David Hearn pauses to give back

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David Hearn (Golf Canada/ Bernard Brault)

Although David Hearn didn’t capture the RBC Canadian Open Sunday night, 24 hours later, he was still a winner.

The fourth annual David Hearn Charity Golf Classic raised $114,000 for the Alzhemier Society of Canada.

And, you could say the launch of the David Hearn Foundation – which was officially announced Wednesday of Canadian Open week – was a resounding success.

Hearn, whose great-grandmother and grandmother both suffered from the disease, said that given the personal, direct impact Alzheimer’s has had on his life, he felt a need to formally get involved with the cause, and help those who are affected by it.

“When I started playing PGA Tour golf I never envisioned I’d be at this point. But, it’s really nice to get here now,” Hearn said Monday from Beverly Golf and Country Club in Hamilton, Ont.

The foundation will fundraise for projects that will help build on and expand programs and services for those with Alzheimer’s across the country. The direct focus of the foundation is to support the Alzheimer’s Society nationwide work in improving care for Canadians with the disease.

“We’re grateful for David’s work in supporting dementia in the community and thrilled he has chosen the Alzheimer Society as his charity partner. The foundation is an incredible opportunity to further enhance the lives and well-being of all Canadians affected by Alzheimer’s disease,” said Mimi Lowi-Young, the CEO of the Alzheimer Society of Canada, in a press release.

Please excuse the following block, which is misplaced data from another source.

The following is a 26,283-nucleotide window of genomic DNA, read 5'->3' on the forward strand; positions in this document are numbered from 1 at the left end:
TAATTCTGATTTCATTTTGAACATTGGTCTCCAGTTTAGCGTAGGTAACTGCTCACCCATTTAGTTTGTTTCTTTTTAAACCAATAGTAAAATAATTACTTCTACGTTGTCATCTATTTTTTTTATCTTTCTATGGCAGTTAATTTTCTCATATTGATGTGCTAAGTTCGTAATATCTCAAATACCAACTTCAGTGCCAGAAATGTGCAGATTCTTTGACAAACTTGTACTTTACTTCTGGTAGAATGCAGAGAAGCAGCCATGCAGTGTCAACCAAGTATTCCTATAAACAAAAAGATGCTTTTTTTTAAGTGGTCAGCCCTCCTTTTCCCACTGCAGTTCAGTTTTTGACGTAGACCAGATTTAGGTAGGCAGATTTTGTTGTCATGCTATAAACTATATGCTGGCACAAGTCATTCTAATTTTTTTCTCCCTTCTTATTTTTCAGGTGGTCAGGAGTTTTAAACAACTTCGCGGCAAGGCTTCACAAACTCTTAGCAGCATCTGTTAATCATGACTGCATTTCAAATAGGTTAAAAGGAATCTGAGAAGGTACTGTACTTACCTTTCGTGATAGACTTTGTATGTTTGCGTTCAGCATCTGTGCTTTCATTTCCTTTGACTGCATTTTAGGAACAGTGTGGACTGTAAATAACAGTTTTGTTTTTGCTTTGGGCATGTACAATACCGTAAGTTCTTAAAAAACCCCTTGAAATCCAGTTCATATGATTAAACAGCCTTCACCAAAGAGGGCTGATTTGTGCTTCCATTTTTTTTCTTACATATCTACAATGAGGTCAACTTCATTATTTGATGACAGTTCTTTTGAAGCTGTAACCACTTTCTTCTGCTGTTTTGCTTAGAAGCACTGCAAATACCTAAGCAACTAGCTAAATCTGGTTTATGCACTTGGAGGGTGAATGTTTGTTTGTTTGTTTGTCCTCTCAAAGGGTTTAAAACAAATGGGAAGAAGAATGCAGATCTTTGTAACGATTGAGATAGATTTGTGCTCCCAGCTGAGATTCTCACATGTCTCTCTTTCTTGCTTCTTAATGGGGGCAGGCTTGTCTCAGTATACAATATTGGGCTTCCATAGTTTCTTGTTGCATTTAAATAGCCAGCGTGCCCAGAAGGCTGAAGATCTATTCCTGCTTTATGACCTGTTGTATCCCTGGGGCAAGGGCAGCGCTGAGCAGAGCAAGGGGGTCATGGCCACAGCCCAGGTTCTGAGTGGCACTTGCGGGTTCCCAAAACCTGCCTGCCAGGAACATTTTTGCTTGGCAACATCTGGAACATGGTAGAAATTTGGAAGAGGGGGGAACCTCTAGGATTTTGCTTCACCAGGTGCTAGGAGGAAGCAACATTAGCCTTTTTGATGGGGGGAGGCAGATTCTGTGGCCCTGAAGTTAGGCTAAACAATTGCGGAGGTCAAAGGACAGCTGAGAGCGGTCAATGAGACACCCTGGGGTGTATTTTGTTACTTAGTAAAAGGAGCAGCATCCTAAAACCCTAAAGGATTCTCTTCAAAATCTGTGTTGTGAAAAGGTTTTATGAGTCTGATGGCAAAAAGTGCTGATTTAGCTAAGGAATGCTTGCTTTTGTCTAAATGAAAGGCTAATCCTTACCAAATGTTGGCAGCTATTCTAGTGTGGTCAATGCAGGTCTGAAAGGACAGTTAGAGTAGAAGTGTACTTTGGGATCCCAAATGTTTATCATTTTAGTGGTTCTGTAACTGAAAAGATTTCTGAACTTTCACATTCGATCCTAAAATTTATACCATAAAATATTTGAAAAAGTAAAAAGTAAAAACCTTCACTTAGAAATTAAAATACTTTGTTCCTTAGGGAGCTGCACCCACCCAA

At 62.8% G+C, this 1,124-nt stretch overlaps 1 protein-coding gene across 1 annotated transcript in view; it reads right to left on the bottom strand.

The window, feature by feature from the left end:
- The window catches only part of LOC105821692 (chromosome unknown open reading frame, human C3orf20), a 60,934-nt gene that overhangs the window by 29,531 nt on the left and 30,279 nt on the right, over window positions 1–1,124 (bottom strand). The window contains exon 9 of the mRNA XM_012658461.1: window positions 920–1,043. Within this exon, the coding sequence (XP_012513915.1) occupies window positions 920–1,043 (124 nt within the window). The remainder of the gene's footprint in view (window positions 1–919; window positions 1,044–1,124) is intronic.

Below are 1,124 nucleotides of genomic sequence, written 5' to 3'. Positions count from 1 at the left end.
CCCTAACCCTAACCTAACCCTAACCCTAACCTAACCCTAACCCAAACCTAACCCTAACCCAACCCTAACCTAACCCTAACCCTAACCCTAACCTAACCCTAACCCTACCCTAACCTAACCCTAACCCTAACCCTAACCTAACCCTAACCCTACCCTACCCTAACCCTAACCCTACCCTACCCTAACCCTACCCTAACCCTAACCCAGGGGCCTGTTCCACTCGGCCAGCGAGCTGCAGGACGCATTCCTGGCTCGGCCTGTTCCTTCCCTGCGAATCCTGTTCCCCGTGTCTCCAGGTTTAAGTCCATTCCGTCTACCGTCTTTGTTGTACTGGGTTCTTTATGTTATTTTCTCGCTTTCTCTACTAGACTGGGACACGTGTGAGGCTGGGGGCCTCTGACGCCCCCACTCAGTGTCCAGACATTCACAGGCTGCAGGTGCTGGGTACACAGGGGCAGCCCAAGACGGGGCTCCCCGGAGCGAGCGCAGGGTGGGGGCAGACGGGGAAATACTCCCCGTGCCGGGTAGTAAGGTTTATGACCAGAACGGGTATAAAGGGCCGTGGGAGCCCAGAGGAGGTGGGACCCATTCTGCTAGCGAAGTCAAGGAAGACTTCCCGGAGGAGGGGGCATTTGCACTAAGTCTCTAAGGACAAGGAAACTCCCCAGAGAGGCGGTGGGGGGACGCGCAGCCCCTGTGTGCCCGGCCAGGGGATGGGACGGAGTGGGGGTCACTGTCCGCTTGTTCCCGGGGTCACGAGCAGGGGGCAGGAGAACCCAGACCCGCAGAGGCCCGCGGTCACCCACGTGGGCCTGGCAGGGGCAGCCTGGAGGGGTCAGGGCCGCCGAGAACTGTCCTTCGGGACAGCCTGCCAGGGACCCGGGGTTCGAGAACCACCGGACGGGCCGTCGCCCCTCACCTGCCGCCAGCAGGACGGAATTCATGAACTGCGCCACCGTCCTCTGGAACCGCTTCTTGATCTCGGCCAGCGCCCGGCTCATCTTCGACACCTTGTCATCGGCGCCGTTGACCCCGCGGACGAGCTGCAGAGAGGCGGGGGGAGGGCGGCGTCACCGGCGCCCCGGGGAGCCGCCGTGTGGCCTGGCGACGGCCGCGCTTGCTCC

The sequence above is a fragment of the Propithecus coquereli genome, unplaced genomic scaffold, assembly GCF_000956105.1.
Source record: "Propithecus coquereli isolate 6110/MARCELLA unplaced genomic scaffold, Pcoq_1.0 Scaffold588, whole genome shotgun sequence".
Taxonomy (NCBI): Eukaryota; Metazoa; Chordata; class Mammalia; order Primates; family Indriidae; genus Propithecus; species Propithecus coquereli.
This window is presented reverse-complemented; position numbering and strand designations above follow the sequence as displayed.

The release further stated the foundation “will aim to increase awareness, enhance the quality of life for those affected by the disease, raise funds to research best practices and implement them in communities across the country.”

Hearn said he saw the positive impact the Mike Weir Foundation and the Graham & Ruby DeLaet Foundation has had on Canadians, and knew he wanted to get involved as well.

“Starting the foundation was the next step in my charitable endeavors,” explained Hearn.

Hearn’s charity tournament directly supports the Alzheimer Society of Brant, Haldimand-Norfolk and Hamilton-Halton. Hearn was thrilled to see the outpouring of support.

Before the day began, he assumed the attendees would raise more money than they ever had before.

He was right. The $114,000 mark eclipsed the previous mark earned at the 2014 edition of the event.

“It’s exciting to see these tournaments grow,” said the 36-year-old, who still lives in Brantford for half the year.

As a long-time member of the PGA Tour, Hearn has made over $6 million (USD) in his career, including nearly $1.8 million this season alone. Hearn said giving back is what the PGA Tour stands for, and he’s happy to do his part.

“If you talk to anyone who is related to the Tour, our number-one goal is to raise money for charity,” he explained. “We play for a lot of money and the golf tournaments are exciting to watch, but each and every tournament, the benefactors are charities.

“So much of what the PGA Tour is about is about giving back and being charitable. It’s in the fabric of what we do. To have a foundation and be able to do that is really exciting,” he continued.

Despite falling just short at Glen Abbey – “I gave myself a chance right until the very end,” he explained – Hearn said his experience during the Canadian Open week was something he would remember for the rest of his life.

Hearn will now enjoy two weeks off – including a full week without swinging a golf club, he said – before playing the PGA Championship.